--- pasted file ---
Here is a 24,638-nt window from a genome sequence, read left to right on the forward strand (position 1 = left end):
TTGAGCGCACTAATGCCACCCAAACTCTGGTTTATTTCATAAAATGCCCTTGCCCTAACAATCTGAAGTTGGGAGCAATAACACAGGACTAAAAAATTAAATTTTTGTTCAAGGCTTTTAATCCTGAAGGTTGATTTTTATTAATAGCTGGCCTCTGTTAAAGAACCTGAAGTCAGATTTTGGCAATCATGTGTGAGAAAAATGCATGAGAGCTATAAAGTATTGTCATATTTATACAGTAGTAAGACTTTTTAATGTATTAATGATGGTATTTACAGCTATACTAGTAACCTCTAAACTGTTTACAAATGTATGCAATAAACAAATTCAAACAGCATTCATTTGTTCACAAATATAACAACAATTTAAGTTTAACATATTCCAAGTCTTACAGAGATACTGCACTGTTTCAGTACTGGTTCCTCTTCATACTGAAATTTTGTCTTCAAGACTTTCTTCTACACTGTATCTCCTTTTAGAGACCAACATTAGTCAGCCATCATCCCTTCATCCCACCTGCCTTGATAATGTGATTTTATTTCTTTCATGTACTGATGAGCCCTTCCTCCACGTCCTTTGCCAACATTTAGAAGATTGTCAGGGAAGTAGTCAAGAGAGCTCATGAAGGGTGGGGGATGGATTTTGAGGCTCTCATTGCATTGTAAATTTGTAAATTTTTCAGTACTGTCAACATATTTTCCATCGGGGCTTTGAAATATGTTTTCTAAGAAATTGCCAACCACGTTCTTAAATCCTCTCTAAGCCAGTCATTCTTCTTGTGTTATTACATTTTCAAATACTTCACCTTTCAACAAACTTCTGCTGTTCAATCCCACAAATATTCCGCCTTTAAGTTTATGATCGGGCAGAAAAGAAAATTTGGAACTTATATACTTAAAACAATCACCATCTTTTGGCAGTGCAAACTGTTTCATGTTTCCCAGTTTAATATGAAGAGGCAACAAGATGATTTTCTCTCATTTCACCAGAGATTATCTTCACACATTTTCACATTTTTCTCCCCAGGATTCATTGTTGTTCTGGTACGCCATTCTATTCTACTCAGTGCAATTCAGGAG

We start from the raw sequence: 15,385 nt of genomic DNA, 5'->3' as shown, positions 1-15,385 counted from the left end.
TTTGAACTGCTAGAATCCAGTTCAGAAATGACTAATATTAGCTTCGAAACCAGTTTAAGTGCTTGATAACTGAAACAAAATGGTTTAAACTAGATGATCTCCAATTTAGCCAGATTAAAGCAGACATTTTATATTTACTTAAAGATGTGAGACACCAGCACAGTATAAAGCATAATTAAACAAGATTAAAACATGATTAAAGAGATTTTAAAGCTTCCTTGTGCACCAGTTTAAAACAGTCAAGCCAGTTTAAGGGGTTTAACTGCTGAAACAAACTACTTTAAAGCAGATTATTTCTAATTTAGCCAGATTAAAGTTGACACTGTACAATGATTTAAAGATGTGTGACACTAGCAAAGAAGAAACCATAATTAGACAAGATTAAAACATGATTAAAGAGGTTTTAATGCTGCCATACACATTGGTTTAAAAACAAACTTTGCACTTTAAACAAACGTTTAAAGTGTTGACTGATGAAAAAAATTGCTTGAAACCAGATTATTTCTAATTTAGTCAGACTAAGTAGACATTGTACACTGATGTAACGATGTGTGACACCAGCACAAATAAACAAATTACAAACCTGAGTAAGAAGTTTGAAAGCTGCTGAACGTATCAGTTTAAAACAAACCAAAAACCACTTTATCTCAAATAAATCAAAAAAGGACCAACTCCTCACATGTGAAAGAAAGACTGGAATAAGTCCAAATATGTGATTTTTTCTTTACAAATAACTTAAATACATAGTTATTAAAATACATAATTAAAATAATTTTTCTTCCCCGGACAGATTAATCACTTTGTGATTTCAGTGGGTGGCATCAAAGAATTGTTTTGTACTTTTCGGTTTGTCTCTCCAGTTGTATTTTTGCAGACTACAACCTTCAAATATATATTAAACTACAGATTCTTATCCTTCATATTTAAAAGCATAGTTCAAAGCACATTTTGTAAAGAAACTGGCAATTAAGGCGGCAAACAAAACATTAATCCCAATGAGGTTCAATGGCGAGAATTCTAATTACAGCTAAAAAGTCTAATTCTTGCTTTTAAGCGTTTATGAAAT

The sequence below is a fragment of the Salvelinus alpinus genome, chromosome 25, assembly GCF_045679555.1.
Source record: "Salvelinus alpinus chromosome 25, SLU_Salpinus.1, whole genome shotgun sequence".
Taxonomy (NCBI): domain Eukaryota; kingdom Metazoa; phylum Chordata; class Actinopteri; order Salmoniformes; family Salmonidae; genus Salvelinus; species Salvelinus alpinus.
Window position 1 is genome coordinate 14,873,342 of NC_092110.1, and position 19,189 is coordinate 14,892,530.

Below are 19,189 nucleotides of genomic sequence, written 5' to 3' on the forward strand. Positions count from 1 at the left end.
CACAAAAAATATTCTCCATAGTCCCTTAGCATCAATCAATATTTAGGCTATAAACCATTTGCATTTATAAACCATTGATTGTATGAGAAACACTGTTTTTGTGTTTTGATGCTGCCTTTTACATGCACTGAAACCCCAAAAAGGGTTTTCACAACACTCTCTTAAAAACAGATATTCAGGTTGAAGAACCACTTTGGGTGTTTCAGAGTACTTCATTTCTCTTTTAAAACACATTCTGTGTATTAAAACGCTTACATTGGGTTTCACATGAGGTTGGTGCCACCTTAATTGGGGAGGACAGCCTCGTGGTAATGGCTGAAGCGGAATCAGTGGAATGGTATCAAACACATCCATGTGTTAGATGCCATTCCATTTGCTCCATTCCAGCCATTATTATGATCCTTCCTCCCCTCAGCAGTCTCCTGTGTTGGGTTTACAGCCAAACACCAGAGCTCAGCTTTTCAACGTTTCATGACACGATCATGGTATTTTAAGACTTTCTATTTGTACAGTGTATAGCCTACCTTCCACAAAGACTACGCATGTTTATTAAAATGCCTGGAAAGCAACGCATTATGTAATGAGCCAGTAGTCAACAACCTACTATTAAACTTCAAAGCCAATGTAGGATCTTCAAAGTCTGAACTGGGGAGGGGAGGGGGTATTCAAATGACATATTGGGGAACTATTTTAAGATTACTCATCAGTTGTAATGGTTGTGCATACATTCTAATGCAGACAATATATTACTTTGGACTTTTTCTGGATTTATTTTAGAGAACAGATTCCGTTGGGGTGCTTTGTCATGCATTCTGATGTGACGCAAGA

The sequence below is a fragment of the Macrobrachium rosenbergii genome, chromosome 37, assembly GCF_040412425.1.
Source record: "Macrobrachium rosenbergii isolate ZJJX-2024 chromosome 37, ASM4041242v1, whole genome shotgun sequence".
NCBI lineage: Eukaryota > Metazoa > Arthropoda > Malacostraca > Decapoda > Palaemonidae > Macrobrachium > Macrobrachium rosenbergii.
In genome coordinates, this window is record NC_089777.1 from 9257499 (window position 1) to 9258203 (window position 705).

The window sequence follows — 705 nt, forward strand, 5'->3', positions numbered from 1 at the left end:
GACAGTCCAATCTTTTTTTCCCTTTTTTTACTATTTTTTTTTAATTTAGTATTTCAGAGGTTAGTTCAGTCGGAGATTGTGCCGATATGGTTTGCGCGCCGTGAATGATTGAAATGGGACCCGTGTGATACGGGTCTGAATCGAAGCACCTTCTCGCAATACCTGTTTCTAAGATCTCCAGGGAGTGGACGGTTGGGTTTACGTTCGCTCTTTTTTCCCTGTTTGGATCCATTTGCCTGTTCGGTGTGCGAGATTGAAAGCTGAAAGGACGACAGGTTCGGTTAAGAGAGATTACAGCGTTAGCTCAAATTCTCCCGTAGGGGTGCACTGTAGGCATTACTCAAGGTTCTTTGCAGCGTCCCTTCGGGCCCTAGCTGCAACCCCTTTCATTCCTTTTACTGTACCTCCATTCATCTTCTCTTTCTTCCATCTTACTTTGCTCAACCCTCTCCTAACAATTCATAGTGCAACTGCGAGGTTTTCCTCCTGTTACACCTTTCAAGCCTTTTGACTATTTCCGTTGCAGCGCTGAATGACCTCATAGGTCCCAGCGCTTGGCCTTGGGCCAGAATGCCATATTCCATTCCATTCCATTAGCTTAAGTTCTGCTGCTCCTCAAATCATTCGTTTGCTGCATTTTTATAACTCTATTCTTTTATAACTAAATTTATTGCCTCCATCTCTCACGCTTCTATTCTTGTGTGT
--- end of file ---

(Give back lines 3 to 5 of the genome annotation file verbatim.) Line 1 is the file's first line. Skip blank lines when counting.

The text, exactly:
We start from the raw sequence: 15,385 nt of genomic DNA, 5'->3' as shown, positions 1-15,385 counted from the left end.
TTTGAACTGCTAGAATCCAGTTCAGAAATGACTAATATTAGCTTCGAAACCAGTTTAAGTGCTTGATAACTGAAACAAAATGGTTTAAACTAGATGATCTCCAATTTAGCCAGATTAAAGCAGACATTTTATATTTACTTAAAGATGTGAGACACCAGCACAGTATAAAGCATAATTAAACAAGATTAAAACATGATTAAAGAGATTTTAAAGCTTCCTTGTGCACCAGTTTAAAACAGTCAAGCCAGTTTAAGGGGTTTAACTGCTGAAACAAACTACTTTAAAGCAGATTATTTCTAATTTAGCCAGATTAAAGTTGACACTGTACAATGATTTAAAGATGTGTGACACTAGCAAAGAAGAAACCATAATTAGACAAGATTAAAACATGATTAAAGAGGTTTTAATGCTGCCATACACATTGGTTTAAAAACAAACTTTGCACTTTAAACAAACGTTTAAAGTGTTGACTGATGAAAAAAATTGCTTGAAACCAGATTATTTCTAATTTAGTCAGACTAAGTAGACATTGTACACTGATGTAACGATGTGTGACACCAGCACAAATAAACAAATTACAAACCTGAGTAAGAAGTTTGAAAGCTGCTGAACGTATCAGTTTAAAACAAACCAAAAACCACTTTATCTCAAATAAATCAAAAAAGGACCAACTCCTCACATGTGAAAGAAAGACTGGAATAAGTCCAAATATGTGATTTTTTCTTTACAAATAACTTAAATACATAGTTATTAAAATACATAATTAAAATAATTTTTCTTCCCCGGACAGATTAATCACTTTGTGATTTCAGTGGGTGGCATCAAAGAATTGTTTTGTACTTTTCGGTTTGTCTCTCCAGTTGTATTTTTGCAGACTACAACCTTCAAATATATATTAAACTACAGATTCTTATCCTTCATATTTAAAAGCATAGTTCAAAGCACATTTTGTAAAGAAACTGGCAATTAAGGCGGCAAACAAAACATTAATCCCAATGAGGTTCAATGGCGAGAATTCTAATTACAGCTAAAAAGTCTAATTCTTGCTTTTAAGCGTTTATGAAAT

The sequence below is a fragment of the Salvelinus alpinus genome, chromosome 25, assembly GCF_045679555.1.